In the case of HTML5 apps, things aren't equally simple. Depending on the amount of money and effort invested in rendering the app popular, results can be impressive or average. Most famous publishers or online retailers simply choose to add a mobile web app to the whole array of iOS, Android or Windows 8 apps just to make sure they have it all. Monetisation of the (mobile) web app is almost not at all important in their case, as profits are grossed from other sources: online advertising or commerce (New York Times).

Product development costs. Overall costs

It’s easy to see why building a native app will always be more expensive than a web one: developing a different version of the app for several platforms requires multiplied amounts of time and money. Depending on the type of apps you need to build, effective prices vary between $1000 and $250.000.

A well-built web app will be more portable than its native counterpart, only provided that thorough testing has been undergone for obtaining an “all browser friendly” version. This is why you might want to look into mobile web first. More on how to build an app that suits both users and business purpose here.

We have expanded on overall costs of a thorough mobile product development process before. What we stressed on was the complexity of every part of the development process: prototyping, proof of concept, development and quality assurance are the main stages an app passes through since birth. People involved with the implementation of all these processes include a business analyst, a designer, an architect, a number of developers, a SCRUM master and a quality analyst.

Best practices and adoption. Will native take over?

Users’ requirements are universal, regardless of the app type

When it comes to aesthetics, native apps win the competition by far. Due to their ability of leveraging elements in their native operating systems, they tend to feel more “friendly” and, hence, to be preferred over web ones. Users’ expectations are somewhat universal in today’s hypertech world, regardless of the app type. This is why it is the owner’s duty to clearly target the audience of the app, so that he can best establish which type of app would be most suitable.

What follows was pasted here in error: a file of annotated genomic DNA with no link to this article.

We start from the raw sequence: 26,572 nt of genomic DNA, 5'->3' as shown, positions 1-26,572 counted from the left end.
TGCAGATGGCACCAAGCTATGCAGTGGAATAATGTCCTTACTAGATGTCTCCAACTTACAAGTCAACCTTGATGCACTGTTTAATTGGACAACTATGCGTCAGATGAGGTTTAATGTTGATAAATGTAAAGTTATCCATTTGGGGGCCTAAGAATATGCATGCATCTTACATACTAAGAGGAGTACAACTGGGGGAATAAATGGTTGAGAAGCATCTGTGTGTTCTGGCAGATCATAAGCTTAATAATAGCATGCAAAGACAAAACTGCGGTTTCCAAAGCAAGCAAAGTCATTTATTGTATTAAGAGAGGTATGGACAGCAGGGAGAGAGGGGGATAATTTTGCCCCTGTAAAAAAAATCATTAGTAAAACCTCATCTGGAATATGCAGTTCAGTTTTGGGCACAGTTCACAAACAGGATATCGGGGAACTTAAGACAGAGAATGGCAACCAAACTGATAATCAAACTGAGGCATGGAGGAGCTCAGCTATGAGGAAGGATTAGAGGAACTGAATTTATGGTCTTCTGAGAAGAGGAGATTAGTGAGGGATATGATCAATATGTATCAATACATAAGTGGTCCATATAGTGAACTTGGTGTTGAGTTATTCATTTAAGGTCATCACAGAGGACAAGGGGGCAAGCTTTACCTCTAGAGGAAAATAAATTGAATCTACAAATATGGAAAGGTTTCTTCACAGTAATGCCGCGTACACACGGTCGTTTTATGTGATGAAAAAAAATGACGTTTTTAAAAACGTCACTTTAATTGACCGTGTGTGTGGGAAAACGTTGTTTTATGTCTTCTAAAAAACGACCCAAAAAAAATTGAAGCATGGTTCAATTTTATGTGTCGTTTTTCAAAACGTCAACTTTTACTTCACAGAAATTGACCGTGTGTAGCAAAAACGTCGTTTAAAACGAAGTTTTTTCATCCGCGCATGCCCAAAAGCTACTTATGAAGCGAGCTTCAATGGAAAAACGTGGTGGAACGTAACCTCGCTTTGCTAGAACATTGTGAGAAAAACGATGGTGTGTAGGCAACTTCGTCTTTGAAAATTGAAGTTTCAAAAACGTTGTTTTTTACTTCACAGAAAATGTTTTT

Here’s a list of what users take for granted, whenever they wish to download an app:

- speed (no app perceived as slow to open and operate will be tolerated, regardless of how professionally it is designed)

- instant gratification is imperious, as apps don’t allow multi-tasking the way browsing on a computer does

- functionality and organized design

- linear design (actions need to unveil in a linear manner, unlike in the case of typical websites)

- concise options (users don’t like to be distracted while browsing through a web or native app; this is why actions required of them should be presented in a clear, direct manner).

Mobile phones in their actual state favour the native app

Two years ago, predictions inclined towards mobile web apps ruling the app world forever. At least, this is what some journalists believed. However, things look different today. Some of the main disadvantages of the mobile phone -the various screen sizes - has made working with HTML5 rather risky. Scalability becomes a mandatory option that, unfortunately, not all mobile web apps can master.

Mobile web app

This is why more and more IT officials start to delve into HTML5 and RWD (responsive web design). A Forrester studyundergone in October 2013 revealed that 43% of IT managers in the US are using the two mobile technologies on a regular basis. The same study showed that apps developed using HTML5 technology take extremely long to deliver and suffer greatly from delayed updates in stock browsers.

Add to this certain bugs that take increased amounts of time to solve plus the support required for several devices and developers’ manifested preference for native technologies starts to make sense. This is why HTML5 is, at the moment, almost exclusively considered for internal business apps. And for desktop browsing, of course.

Native apps still top mobile web when it comes to mobile devices

In spite of the increasing interest for HTML5 and of its intended reach for all mobile browsers, users tend to prefer native apps. A Business Insider article perfectly illustrates how native apps still top mobile web ones:


native versus web

native versus web

native versus web



App usage patterns are consistent in the native direction for the time being. However, in 5 years’ time, as technology evolves, HTML5 (or a new mobile technology) may come to support all devices and operating systems. What you have to keep in mind, though, is the audience towards which your app will be directed. The needs of the audience (alongside with your budget) will dictate the main functionalities of your app. So start discussing it with them!